Goldfish fish only appear to be blowing bubbles as it opens its mouth to draw in water for oxygen absorption. Sometimes as the fish opens its mouth, air escapes and creates a pocket, which forms into a bubble and makes it appear as if the fish is blowing bubbles.
Goldfish, like all other fish, breathe oxygen. However, unlike mammals that use lungs to breathe in air for oxygen absorption, goldfish use an organ known as gills. According to the Northeast Fisheries Science Center, fish do not breathe in water, but draw in water through the mouth to allow it to pass over the gills. As the water passes over the fine gill membranes, the gills absorb the oxygen from the water. The oxygen dissolves into the blood vessels of the gills and is passed into the bloodstream of the goldfish. Once the blood is oxygenated, the blood is pumped back through the fish’s body.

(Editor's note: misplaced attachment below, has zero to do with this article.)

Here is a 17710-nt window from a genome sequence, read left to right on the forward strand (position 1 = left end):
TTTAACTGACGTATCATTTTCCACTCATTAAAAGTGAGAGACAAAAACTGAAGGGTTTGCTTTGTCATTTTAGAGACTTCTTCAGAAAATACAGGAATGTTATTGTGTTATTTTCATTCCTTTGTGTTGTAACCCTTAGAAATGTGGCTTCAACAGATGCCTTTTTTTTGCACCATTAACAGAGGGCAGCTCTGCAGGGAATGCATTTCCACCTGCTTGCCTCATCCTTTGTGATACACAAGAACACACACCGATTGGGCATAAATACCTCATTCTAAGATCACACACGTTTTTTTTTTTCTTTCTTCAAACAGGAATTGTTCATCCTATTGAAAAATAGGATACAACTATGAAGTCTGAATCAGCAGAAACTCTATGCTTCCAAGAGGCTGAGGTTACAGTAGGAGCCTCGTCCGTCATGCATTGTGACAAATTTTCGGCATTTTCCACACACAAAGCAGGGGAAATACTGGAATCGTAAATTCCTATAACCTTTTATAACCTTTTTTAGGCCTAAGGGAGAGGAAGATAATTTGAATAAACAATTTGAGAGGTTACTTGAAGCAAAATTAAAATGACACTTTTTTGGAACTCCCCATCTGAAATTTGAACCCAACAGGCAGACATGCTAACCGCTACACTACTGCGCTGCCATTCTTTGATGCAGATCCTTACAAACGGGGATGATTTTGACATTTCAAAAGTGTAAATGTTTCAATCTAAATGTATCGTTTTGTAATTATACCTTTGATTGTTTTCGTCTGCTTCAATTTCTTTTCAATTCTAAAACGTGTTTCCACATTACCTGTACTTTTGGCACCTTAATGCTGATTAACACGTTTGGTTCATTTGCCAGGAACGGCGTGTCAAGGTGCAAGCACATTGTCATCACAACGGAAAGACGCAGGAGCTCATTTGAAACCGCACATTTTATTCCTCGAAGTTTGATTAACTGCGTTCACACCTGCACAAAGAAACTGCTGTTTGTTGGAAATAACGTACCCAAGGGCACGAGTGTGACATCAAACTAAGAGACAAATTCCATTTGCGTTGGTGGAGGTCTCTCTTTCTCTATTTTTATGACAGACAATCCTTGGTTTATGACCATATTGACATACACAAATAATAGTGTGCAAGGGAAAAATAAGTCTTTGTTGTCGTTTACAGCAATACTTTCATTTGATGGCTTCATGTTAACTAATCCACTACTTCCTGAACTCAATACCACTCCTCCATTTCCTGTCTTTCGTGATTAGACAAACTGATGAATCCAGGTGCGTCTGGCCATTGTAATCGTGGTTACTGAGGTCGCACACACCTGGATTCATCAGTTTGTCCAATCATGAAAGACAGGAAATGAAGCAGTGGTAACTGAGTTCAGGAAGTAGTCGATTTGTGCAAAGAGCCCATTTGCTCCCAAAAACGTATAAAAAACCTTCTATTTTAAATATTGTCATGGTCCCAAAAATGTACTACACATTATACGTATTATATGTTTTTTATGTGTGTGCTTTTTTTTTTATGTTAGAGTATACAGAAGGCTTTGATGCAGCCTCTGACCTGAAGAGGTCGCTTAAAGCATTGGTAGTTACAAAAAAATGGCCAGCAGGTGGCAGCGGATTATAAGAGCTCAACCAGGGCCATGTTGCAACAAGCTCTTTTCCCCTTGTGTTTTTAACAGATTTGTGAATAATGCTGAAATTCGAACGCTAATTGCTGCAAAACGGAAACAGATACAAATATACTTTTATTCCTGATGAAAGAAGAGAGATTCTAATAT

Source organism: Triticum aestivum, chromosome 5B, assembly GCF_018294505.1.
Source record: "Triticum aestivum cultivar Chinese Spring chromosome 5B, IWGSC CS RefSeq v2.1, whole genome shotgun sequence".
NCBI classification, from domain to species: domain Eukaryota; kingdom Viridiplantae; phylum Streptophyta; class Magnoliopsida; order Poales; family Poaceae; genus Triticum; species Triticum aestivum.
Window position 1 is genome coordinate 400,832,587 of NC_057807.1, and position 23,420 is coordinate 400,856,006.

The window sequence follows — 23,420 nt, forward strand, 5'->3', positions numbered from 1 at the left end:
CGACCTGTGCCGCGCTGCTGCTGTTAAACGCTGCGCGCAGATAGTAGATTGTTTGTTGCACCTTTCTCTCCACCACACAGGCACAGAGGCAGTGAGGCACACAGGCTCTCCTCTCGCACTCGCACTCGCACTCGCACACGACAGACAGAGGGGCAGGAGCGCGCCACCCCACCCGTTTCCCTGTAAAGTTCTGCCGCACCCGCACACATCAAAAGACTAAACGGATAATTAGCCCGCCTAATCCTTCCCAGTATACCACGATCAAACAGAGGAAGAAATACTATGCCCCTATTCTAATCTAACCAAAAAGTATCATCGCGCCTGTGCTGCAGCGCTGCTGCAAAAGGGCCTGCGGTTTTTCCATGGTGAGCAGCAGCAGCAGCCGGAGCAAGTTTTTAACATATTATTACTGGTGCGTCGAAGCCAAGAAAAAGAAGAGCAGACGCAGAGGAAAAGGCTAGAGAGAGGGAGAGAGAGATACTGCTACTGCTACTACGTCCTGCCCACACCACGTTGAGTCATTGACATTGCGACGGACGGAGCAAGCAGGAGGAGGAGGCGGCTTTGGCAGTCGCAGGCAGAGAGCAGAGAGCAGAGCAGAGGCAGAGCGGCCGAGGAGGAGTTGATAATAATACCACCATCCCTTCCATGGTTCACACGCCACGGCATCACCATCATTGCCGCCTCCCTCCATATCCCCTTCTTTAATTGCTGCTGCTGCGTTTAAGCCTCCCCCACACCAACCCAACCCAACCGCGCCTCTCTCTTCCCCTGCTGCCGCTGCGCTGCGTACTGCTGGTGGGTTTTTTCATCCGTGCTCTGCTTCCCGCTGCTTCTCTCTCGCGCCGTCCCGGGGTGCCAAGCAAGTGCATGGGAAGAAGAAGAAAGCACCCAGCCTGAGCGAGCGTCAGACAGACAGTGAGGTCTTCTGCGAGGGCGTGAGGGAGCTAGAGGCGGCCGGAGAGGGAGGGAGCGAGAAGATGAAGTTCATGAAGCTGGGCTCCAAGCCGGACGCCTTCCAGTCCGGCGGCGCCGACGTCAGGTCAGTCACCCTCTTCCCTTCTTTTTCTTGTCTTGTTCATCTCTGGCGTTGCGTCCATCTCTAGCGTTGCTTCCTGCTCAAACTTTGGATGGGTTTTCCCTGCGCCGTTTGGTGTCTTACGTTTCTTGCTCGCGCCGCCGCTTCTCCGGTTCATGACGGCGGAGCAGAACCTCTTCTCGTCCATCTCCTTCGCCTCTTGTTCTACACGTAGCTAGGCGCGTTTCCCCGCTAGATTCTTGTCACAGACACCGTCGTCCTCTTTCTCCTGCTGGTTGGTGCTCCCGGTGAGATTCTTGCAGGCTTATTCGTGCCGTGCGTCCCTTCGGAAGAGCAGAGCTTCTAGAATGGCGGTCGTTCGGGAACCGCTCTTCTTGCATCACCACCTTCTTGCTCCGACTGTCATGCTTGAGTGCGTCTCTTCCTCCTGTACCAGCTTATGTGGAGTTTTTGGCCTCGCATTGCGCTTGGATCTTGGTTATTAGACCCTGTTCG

A gas exchange also occurs at the gills. As the gills absorb the oxygen, it also releases carbon dioxide into the water. Then the water, which is now filled with carbon dioxide, is released and passed out of the gills through the operculum. Other aquatic invertebrates that have gills include crabs and mollusks.